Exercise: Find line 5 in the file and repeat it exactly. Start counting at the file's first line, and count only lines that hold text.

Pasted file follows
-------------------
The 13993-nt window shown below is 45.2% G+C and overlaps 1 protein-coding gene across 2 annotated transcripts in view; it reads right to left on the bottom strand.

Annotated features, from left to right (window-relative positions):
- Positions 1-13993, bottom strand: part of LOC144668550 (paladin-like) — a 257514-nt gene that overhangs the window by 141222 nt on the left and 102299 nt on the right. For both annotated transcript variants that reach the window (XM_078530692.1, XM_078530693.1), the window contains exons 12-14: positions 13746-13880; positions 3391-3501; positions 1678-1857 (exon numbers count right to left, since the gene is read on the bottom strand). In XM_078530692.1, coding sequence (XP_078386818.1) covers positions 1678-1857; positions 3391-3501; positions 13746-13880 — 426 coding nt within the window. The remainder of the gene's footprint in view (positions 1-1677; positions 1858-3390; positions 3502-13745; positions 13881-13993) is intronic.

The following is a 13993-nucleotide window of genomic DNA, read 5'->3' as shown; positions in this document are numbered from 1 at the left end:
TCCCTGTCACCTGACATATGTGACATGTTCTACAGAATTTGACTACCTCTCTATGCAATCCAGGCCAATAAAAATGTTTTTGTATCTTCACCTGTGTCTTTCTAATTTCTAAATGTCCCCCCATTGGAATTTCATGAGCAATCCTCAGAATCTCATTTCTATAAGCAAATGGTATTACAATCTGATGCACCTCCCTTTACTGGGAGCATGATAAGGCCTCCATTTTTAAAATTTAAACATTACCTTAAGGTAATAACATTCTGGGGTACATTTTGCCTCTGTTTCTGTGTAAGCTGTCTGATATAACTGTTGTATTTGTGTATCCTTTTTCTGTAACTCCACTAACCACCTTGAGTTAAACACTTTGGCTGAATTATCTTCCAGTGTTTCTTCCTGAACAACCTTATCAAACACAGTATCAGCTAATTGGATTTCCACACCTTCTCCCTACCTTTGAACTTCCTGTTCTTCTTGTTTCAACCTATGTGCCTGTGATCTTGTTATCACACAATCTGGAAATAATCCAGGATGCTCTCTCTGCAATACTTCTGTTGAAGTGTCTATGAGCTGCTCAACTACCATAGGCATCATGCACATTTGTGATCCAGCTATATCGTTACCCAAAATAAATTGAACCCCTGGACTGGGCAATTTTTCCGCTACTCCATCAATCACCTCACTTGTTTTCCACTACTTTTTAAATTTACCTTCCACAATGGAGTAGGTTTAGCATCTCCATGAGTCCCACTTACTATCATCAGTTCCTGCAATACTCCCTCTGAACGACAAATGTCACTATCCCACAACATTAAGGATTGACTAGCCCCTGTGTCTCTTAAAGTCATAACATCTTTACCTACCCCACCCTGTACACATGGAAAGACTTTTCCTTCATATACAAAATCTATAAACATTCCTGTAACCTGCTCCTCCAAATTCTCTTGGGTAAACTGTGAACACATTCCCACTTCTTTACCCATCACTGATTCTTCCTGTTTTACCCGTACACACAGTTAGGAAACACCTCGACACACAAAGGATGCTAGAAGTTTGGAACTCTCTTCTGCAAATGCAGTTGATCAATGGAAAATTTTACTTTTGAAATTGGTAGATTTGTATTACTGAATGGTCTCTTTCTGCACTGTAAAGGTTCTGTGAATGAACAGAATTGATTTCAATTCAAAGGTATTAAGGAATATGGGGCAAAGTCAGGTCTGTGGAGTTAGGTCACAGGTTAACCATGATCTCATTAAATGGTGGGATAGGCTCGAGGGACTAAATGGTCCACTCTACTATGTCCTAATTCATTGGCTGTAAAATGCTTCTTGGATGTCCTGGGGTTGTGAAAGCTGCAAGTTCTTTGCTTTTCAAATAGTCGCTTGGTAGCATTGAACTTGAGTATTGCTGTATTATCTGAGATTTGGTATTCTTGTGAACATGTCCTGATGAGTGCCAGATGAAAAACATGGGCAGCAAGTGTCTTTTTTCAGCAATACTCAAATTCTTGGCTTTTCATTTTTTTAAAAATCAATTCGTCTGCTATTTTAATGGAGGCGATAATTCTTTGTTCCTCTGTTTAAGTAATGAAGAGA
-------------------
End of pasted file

TCCCTGTCACCTGACATATGTGACATGTTCTACAGAATTTGACTACCTCTCTATGCAATCCAGGCCAATAAAAATGTTTTTGTATCTTCACCTGTGTCTTTCTAATTTCTAAATGTCCCCCCATTGGAATTTCATGAGCAATCCTCAGAATCTCATTTCTATAAGCAAATGGTATTACAATCTGATGCACCTCCCTTTACTGGGAGCATGATAAGGCCTCCATTTTTAAAATTTAAACATTACCTTAAGGTAATAACATTCTGGGGTACATTTTGCCTCTGTTTCTGTGTAAGCTGTCTGATATAACTGTTGTATTTGTGTATCCTTTTTCTGTAACTCCACTAACCACCTTGAGTTAAACACTTTGGCTGAATTATCTTCCAGTGTTTCTTCCTGAACAACCTTATCAAACACAGTATCAGCTAATTGGATTTCCACACCTTCTCCCTACCTTTGAACTTCCTGTTCTTCTTGTTTCAACCTATGTGCCTGTGATCTTGTTATCACACAATCTGGAAATAATCCAGGATGCTCTCTCTGCAATACTTCTGTTGAAGTGTCTATGAGCTGCTCAACTACCATAGGCATCATGCACATTTGTGATCCAGCTATATCGTTACCCAAAATAAATTGAACCCCTGGACTGGGCAATTTTTCCGCTACTCCATCAATCACCTCACTTGTTTTCCACTACTTTTTAAATTTACCTTCCACAATGGAGTAGGTTTAGCATCTCCATGAGTCCCACTTACTATCATCAGTTCCTGCAATACTCCCTCTGAACGACAAATGTCACTATCCCACAACATTAAGGATTGACTAGCCCCTGTGTCTCTTAAAGTCATAACATCTTTACCTACCCCACCCTGTACACATGGAAAGACTTTTCCTTCATATACAAAATCTATAAACATTCCTGTAACCTGCTCCTCCAAATTCTCTTGGGTAAACTGTGAACACATTCCCACTTCTTTACCCATCACTGATTCTTCCTGTTTTACCCGTACACACAGTTAGGAAACACCTCGACACACAAAGGATGCTAGAAGTTTGGAACTCTCTTCTGCAAATGCAGTTGATCAATGGAAAATTTTACTTTTGAAATTGGTAGATTTGTATTACTGAATGGTCTCTTTCTGCACTGTAAAGGTTCTGTGAATGAACAGAATTGATTTCAATTCAAAGGTATTAAGGAATATGGGGCAAAGTCAGGTCTGTGGAGTTAGGTCACAGGTTAACCATGATCTCATTAAATGGTGGGATAGGCTCGAGGGACTAAATGGTCCACTCTACTATGTCCTAATTCATTGGCTGTAAAATGCTTCTTGGATGTCCTGGGGTTGTGAAAGCTGCAAGTTCTTTGCTTTTCAAATAGTCGCTTGGTAGCATTGAACTTGAGTATTGCTGTATTATCTGAGATTTGGTATTCTTGTGAACATGTCCTGATGAGTGCCAGATGAAAAACATGGGCAGCAAGTGTCTTTTTTCAGCAATACTCAAATTCTTGGCTTTTCATTTTTTTAAAAATCAATTCGTCTGCTATTTTAATGGAGGCGATAATTCTTTGTTCCTCTGTTTAAGTAATGAAGAGA